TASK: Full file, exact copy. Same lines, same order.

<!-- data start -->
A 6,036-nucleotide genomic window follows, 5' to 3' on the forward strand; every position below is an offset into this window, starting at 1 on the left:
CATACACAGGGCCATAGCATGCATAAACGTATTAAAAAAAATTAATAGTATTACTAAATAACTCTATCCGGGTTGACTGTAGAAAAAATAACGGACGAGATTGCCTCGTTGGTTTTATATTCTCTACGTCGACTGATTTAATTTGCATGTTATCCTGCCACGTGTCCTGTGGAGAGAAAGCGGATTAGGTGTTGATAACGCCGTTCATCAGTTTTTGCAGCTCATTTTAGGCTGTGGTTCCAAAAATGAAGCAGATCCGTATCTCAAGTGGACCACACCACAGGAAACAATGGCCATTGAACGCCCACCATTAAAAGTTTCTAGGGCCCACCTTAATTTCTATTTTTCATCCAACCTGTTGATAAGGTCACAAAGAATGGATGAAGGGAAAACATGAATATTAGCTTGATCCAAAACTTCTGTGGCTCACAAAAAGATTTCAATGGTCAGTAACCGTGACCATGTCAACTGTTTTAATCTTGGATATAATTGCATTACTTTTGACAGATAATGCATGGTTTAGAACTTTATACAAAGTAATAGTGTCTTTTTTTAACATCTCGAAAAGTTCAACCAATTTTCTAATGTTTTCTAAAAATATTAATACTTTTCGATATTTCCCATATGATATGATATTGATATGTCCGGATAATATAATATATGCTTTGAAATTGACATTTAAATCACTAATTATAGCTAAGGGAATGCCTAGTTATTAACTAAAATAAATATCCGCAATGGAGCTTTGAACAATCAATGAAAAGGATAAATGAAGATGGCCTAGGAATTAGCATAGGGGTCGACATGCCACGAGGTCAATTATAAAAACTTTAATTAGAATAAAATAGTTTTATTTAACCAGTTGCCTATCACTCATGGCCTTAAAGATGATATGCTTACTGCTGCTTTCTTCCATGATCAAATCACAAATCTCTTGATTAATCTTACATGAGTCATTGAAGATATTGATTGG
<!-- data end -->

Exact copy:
A 6,036-nucleotide genomic window follows, 5' to 3' on the forward strand; every position below is an offset into this window, starting at 1 on the left:
CATACACAGGGCCATAGCATGCATAAACGTATTAAAAAAAATTAATAGTATTACTAAATAACTCTATCCGGGTTGACTGTAGAAAAAATAACGGACGAGATTGCCTCGTTGGTTTTATATTCTCTACGTCGACTGATTTAATTTGCATGTTATCCTGCCACGTGTCCTGTGGAGAGAAAGCGGATTAGGTGTTGATAACGCCGTTCATCAGTTTTTGCAGCTCATTTTAGGCTGTGGTTCCAAAAATGAAGCAGATCCGTATCTCAAGTGGACCACACCACAGGAAACAATGGCCATTGAACGCCCACCATTAAAAGTTTCTAGGGCCCACCTTAATTTCTATTTTTCATCCAACCTGTTGATAAGGTCACAAAGAATGGATGAAGGGAAAACATGAATATTAGCTTGATCCAAAACTTCTGTGGCTCACAAAAAGATTTCAATGGTCAGTAACCGTGACCATGTCAACTGTTTTAATCTTGGATATAATTGCATTACTTTTGACAGATAATGCATGGTTTAGAACTTTATACAAAGTAATAGTGTCTTTTTTTAACATCTCGAAAAGTTCAACCAATTTTCTAATGTTTTCTAAAAATATTAATACTTTTCGATATTTCCCATATGATATGATATTGATATGTCCGGATAATATAATATATGCTTTGAAATTGACATTTAAATCACTAATTATAGCTAAGGGAATGCCTAGTTATTAACTAAAATAAATATCCGCAATGGAGCTTTGAACAATCAATGAAAAGGATAAATGAAGATGGCCTAGGAATTAGCATAGGGGTCGACATGCCACGAGGTCAATTATAAAAACTTTAATTAGAATAAAATAGTTTTATTTAACCAGTTGCCTATCACTCATGGCCTTAAAGATGATATGCTTACTGCTGCTTTCTTCCATGATCAAATCACAAATCTCTTGATTAATCTTACATGAGTCATTGAAGATATTGATTGG